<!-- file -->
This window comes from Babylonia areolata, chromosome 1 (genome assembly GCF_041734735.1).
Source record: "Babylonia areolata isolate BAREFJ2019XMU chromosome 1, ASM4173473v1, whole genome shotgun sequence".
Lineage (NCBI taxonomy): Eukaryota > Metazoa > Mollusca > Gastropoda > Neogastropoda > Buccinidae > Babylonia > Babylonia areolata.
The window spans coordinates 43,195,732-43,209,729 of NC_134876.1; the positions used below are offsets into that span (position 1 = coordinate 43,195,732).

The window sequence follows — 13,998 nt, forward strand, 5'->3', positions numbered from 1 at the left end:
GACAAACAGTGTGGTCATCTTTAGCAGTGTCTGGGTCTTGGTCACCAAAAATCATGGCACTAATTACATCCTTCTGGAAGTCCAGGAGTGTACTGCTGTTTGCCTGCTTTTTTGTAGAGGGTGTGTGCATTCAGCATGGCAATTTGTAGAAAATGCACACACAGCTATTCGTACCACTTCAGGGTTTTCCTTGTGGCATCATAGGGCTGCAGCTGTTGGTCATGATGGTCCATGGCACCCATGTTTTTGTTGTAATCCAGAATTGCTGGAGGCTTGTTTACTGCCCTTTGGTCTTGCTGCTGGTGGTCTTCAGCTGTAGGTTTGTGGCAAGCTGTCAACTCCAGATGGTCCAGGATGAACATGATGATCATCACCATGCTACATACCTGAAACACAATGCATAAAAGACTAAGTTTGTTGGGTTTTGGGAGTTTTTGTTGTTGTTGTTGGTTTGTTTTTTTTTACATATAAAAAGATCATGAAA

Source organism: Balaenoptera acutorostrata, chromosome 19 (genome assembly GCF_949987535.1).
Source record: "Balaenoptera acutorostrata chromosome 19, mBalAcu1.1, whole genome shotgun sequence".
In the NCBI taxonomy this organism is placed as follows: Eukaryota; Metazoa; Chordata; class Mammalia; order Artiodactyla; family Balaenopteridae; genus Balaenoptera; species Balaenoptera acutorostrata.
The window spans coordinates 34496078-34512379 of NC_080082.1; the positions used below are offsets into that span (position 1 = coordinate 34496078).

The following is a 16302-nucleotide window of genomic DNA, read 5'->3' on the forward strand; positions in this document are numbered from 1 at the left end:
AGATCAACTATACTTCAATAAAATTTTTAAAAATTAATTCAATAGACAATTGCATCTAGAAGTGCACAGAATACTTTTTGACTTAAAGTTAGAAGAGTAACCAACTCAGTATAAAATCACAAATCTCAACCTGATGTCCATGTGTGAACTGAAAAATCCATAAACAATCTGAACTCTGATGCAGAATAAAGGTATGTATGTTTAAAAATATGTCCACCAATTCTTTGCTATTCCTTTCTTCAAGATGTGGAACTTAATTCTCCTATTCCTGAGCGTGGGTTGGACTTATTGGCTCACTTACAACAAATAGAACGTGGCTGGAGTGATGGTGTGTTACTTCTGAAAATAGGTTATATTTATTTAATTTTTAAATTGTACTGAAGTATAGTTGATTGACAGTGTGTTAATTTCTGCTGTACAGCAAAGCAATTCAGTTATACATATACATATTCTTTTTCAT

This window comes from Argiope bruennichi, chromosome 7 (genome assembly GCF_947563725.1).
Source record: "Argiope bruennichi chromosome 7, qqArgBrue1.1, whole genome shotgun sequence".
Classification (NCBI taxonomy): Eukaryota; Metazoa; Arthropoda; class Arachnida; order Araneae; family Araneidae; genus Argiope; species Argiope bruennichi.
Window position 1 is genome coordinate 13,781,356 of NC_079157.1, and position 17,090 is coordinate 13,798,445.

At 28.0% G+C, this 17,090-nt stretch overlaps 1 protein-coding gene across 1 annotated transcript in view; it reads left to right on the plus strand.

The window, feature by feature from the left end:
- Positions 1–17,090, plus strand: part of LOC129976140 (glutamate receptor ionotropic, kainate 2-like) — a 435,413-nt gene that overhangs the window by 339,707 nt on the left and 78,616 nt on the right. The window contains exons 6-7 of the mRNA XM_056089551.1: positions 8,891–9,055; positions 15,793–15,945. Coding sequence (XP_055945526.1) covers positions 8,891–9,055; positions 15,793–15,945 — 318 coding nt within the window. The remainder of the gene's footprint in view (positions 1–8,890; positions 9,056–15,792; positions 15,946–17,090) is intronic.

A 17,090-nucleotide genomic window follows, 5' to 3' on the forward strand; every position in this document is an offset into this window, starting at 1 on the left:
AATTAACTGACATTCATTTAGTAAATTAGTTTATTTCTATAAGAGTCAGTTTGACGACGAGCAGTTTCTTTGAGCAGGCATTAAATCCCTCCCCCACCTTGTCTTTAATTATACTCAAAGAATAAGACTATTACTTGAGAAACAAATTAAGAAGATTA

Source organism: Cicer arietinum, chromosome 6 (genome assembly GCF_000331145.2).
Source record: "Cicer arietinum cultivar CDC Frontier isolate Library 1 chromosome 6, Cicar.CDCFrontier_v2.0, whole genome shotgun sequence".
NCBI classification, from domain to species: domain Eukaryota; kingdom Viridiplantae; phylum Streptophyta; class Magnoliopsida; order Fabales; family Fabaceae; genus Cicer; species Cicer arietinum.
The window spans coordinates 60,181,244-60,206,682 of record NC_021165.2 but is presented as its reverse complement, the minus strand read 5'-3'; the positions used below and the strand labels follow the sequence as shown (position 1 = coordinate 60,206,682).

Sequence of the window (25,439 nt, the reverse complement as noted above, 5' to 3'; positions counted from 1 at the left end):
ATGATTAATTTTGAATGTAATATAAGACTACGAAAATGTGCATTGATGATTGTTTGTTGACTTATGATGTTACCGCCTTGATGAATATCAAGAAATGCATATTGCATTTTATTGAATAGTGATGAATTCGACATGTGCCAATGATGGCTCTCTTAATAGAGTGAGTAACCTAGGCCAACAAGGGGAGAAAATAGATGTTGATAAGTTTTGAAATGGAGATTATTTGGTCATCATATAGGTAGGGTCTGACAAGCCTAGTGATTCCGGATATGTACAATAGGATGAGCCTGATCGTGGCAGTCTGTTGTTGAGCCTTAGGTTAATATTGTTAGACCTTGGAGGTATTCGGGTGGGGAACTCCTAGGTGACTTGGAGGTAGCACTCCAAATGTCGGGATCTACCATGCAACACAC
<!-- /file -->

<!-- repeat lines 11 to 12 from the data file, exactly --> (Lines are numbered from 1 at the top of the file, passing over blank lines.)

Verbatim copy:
The following is a 16302-nucleotide window of genomic DNA, read 5'->3' on the forward strand; positions in this document are numbered from 1 at the left end:
AGATCAACTATACTTCAATAAAATTTTTAAAAATTAATTCAATAGACAATTGCATCTAGAAGTGCACAGAATACTTTTTGACTTAAAGTTAGAAGAGTAACCAACTCAGTATAAAATCACAAATCTCAACCTGATGTCCATGTGTGAACTGAAAAATCCATAAACAATCTGAACTCTGATGCAGAATAAAGGTATGTATGTTTAAAAATATGTCCACCAATTCTTTGCTATTCCTTTCTTCAAGATGTGGAACTTAATTCTCCTATTCCTGAGCGTGGGTTGGACTTATTGGCTCACTTACAACAAATAGAACGTGGCTGGAGTGATGGTGTGTTACTTCTGAAAATAGGTTATATTTATTTAATTTTTAAATTGTACTGAAGTATAGTTGATTGACAGTGTGTTAATTTCTGCTGTACAGCAAAGCAATTCAGTTATACATATACATATTCTTTTTCAT